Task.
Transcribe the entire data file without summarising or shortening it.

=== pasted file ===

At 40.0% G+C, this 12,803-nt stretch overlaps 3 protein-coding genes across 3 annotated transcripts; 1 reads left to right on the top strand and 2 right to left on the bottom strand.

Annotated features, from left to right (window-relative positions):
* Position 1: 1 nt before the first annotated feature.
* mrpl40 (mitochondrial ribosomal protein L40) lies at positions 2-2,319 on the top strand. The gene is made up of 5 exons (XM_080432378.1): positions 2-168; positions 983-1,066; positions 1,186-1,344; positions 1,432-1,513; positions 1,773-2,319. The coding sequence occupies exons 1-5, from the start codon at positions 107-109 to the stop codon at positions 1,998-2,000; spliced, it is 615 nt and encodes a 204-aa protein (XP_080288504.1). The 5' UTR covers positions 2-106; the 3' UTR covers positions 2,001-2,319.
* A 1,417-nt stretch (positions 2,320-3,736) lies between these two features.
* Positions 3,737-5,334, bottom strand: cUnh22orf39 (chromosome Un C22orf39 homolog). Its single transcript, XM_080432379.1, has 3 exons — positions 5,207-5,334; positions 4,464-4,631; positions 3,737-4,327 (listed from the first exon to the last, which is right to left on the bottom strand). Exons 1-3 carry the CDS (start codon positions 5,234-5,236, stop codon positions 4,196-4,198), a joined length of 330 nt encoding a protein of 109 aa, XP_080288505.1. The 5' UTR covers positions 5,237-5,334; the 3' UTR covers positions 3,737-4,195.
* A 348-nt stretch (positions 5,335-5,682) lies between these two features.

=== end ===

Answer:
At 40.0% G+C, this 12,803-nt stretch overlaps 3 protein-coding genes across 3 annotated transcripts; 1 reads left to right on the top strand and 2 right to left on the bottom strand.

Annotated features, from left to right (window-relative positions):
* Position 1: 1 nt before the first annotated feature.
* mrpl40 (mitochondrial ribosomal protein L40) lies at positions 2-2,319 on the top strand. The gene is made up of 5 exons (XM_080432378.1): positions 2-168; positions 983-1,066; positions 1,186-1,344; positions 1,432-1,513; positions 1,773-2,319. The coding sequence occupies exons 1-5, from the start codon at positions 107-109 to the stop codon at positions 1,998-2,000; spliced, it is 615 nt and encodes a 204-aa protein (XP_080288504.1). The 5' UTR covers positions 2-106; the 3' UTR covers positions 2,001-2,319.
* A 1,417-nt stretch (positions 2,320-3,736) lies between these two features.
* Positions 3,737-5,334, bottom strand: cUnh22orf39 (chromosome Un C22orf39 homolog). Its single transcript, XM_080432379.1, has 3 exons — positions 5,207-5,334; positions 4,464-4,631; positions 3,737-4,327 (listed from the first exon to the last, which is right to left on the bottom strand). Exons 1-3 carry the CDS (start codon positions 5,234-5,236, stop codon positions 4,196-4,198), a joined length of 330 nt encoding a protein of 109 aa, XP_080288505.1. The 5' UTR covers positions 5,237-5,334; the 3' UTR covers positions 3,737-4,195.
* A 348-nt stretch (positions 5,335-5,682) lies between these two features.